By Elizabeth Thomason
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As for slavery, Sutpen does not confine himself to black chattel slavery. He ruthlessly bends anyone that he can to his will. The white French architect whom he brings into Yoknapatawpha County to build his house is as much a slave as any of his black servants: Sutpen hunts him down with dogs when he tries to escape. The trait that most decisively sets Sutpen apart from his neighbors in this matter of race is his fighting with his slaves. Sutpen is accustomed to stripping to the waist and fighting it out with one of his slaves, not with rancor, one supposes, and not at all to punish the slave, but simply to keep fit—to prove to himself and incidentally to his slaves that he is the better man.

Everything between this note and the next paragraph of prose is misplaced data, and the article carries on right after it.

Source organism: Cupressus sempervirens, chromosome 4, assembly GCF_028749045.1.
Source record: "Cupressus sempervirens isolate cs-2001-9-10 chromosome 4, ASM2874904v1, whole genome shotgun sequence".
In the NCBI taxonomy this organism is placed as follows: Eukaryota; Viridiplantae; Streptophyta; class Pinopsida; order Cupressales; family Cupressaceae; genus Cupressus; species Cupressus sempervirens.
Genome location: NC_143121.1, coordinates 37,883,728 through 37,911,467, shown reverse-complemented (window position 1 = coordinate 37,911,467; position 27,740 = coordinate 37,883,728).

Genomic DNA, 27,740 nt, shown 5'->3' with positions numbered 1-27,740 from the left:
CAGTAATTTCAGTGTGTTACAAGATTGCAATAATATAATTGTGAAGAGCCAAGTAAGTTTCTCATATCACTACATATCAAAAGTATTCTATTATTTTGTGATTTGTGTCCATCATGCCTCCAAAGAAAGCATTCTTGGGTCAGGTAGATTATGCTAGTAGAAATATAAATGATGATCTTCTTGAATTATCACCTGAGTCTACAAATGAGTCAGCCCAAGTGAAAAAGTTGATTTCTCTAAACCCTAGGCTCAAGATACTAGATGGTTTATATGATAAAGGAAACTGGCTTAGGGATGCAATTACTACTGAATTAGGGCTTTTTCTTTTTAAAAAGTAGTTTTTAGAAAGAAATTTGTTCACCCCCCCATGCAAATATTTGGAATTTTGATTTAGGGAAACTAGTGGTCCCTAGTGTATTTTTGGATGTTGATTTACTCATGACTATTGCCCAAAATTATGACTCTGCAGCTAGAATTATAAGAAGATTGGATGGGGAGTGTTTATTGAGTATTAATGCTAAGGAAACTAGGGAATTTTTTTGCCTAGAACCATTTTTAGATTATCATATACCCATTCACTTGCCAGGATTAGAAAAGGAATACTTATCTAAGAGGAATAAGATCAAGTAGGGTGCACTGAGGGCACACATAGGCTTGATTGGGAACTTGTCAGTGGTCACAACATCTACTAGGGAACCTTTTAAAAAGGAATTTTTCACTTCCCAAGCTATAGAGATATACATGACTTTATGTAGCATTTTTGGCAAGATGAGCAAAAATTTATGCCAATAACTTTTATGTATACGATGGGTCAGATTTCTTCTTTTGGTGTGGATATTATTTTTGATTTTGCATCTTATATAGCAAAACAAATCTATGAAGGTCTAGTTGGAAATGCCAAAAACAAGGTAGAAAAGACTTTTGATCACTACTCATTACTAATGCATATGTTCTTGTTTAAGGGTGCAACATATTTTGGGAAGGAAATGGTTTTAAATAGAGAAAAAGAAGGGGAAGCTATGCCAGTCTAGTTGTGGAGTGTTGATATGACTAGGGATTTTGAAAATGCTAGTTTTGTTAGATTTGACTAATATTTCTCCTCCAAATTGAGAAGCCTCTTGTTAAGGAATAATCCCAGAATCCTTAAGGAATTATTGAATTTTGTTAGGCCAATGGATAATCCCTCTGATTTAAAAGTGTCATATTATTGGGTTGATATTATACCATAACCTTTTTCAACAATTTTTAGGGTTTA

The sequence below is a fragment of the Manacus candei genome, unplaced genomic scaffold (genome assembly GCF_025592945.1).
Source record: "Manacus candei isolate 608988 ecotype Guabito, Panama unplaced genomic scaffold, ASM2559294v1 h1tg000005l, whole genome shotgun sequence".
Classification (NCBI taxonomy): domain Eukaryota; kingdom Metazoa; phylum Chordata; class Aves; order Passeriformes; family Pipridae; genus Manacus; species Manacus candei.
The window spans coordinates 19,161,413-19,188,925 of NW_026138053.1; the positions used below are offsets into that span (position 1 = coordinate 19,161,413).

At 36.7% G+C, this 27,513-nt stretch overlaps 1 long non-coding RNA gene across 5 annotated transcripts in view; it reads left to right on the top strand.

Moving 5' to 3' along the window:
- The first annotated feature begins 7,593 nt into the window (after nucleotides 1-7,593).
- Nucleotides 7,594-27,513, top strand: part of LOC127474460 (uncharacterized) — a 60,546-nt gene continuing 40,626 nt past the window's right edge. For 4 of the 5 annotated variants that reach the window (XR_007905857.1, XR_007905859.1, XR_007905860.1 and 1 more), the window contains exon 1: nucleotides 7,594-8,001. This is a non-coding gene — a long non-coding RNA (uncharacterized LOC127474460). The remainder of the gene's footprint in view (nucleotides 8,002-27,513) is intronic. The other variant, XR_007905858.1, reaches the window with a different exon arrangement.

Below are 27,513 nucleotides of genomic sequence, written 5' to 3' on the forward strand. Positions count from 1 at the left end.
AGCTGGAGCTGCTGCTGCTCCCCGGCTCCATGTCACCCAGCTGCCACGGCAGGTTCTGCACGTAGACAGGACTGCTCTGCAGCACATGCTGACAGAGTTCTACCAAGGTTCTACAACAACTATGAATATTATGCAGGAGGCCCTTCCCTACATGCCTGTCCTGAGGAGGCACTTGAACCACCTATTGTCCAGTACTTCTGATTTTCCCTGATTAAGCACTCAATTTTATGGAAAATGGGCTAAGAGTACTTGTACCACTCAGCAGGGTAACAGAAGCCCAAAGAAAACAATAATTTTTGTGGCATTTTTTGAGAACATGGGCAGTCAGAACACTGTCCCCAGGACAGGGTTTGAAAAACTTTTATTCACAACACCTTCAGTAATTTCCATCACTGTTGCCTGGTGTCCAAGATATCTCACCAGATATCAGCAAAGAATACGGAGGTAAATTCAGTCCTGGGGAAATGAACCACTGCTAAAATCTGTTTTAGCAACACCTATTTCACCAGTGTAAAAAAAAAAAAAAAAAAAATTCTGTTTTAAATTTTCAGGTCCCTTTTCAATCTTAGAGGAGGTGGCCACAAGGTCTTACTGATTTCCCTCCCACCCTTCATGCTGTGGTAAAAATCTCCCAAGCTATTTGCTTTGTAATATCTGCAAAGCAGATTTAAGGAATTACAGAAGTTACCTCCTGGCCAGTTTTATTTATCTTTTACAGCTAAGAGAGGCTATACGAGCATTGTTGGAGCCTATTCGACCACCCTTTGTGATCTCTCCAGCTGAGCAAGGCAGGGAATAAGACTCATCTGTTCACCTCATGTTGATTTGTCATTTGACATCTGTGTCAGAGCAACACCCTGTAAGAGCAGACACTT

How extended was the conversation? How long did it last? Would Henry Sutpen have volunteered to a stranger his reason for having killed Charles Bon? Or would Quentin Compson, awed and aghast at what he saw, put such questions as these to the wasted figure upon the bed? We do not know and Faulkner—probably wisely—has not undertaken to reconstruct this interview for us. ) At all events, the whole logic of Absalom, Absalom! argues that only through the presence of Henry in the house was it possible for Quentin— and through Quentin his father and Shreve and those of us who read the book—to be made privy to the dark secret that underlay the Sutpen tragedy.
In my opinion the greatest of Faulkner’s novels, is probably the least well understood of all his books. The property of a great work, as T. S. Eliot remarked long ago, is to communicate before it is understood, and Absalom, Absalom! passes this test triumphantly. It has meant something very powerful and important to all sorts of people, and who is to say that, under the circumstances, this something was not the thing to be said to that particular reader?. . Harvey Breit’s sympathetic introduction to the Modern Library edition provides a useful—because it is not an extreme—instance of the typical misreading that I have in mind.